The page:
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Tavern license moratorium advances

  • Patrons meander out of Mother Hubbards on 5 W. Hubbard St. on a late Thursday night falling into Friday morning after last call around 4 a.m.ish in Chicago.
Patrons meander out of Mother Hubbards on 5 W. Hubbard St. on a late Thursday… (Barry Brecheisen/RedEye )
August 28, 2013|By Leonor Vivanco, @lvivanco | RedEye

The proposal to place a moratorium on additional tavern licenses for a popular section of River North advanced on Wednesday.

The ordinance, which was put forth by Ald. Brendan Reilly (42nd), calls for no more tavern licenses to be issued in an area bordered by Illinois Street to the north, the Chicago River to the south, State Street to the east and Wells Street to the west. A stretch of Franklin Street from Huron Street to Ontario Street is also listed among the proposed moratorium zone.

Reilly said his ward is dense and has a high concentration of liquor licenses. For example, he said, the Hubbard and Kinzie street corridors from State Street to Wells Street have 140 liquor licenses: 18 tavern licenses, 13 late-hour licenses, 10 packaged goods licenses, 16 outdoor patios and 83 incidental activity licenses (for consumption on premises at businesses where sale of alcohol is secondary).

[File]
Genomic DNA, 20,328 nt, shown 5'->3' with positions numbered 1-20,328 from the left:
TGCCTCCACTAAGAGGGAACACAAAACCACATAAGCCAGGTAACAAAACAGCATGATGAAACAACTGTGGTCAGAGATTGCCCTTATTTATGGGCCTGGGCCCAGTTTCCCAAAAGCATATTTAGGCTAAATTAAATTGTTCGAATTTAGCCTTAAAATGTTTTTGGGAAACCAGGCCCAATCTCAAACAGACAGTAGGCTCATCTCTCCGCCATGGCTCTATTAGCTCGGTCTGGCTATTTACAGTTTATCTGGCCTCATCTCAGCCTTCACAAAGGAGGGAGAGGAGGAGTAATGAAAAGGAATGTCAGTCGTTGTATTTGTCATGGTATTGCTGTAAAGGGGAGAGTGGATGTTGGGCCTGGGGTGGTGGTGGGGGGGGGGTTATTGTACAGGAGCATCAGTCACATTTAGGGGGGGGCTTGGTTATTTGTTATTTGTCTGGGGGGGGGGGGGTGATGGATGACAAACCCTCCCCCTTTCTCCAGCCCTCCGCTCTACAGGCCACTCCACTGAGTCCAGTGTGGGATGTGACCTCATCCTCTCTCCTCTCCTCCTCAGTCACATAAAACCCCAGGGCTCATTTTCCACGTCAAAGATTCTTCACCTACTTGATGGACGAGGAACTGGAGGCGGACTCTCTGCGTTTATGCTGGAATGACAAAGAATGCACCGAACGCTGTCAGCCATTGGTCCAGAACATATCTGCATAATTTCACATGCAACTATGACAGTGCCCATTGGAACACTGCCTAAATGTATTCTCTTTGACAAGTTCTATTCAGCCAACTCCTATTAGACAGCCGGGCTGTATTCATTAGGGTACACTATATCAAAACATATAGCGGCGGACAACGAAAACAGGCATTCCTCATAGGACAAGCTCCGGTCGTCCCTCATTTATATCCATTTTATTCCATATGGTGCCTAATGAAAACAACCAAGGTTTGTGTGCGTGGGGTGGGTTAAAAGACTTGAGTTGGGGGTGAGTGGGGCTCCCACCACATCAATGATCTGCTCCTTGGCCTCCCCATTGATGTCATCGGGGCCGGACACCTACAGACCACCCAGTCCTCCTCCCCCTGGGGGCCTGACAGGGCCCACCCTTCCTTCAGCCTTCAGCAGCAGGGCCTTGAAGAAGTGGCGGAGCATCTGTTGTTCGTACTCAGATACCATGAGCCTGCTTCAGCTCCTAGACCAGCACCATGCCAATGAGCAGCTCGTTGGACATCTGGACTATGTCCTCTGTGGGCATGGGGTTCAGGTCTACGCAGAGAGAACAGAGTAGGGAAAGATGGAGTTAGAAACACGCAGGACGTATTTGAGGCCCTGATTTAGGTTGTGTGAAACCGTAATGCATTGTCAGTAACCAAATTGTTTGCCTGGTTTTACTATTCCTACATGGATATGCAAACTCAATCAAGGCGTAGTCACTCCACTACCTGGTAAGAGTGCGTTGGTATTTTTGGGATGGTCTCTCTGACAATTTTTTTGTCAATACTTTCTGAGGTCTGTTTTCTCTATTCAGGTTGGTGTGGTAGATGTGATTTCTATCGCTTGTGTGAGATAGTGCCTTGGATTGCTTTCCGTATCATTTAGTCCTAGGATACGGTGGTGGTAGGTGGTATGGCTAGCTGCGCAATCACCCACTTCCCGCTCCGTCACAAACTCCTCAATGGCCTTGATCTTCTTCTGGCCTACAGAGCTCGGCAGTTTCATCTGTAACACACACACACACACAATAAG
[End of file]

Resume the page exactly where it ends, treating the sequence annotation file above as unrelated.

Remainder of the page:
"As you can imagine, when you have a high concentration of liquor in a very confined space, that can create all sorts of quality-of-life concerns and frankly pose an undue burden for local police," Reilly said at the City Council Committee on License and Consumer Protection meeting. The committee advanced the ordinance.

The alderman said he is not seeking to limit the number of incidental licenses that restaurants that serve alcohol are granted. But rather, he said, he is attempting to codify his practice of routinely opposing tavern applications in the area. Taverns can pose a drain on police resources when officers have to serve as bouncers by removing overly intoxicated patrons from premises, he said.

The Hospitality Business Association of Chicago, which represents 200 locally owned bars and restaurants in the city, didn't support the moratorium, citing concerns on how it would impact existing businesses.

"Overall with this ordinance, the existing licensees will have a harder time transferring it [to new ownership or investors]," association managing director Patrick Doerr said.

The city has the option to lift the moratorium to make such changes, Reilly said.

The proposed ordinance goes to the full City Council for approval Sept. 11.

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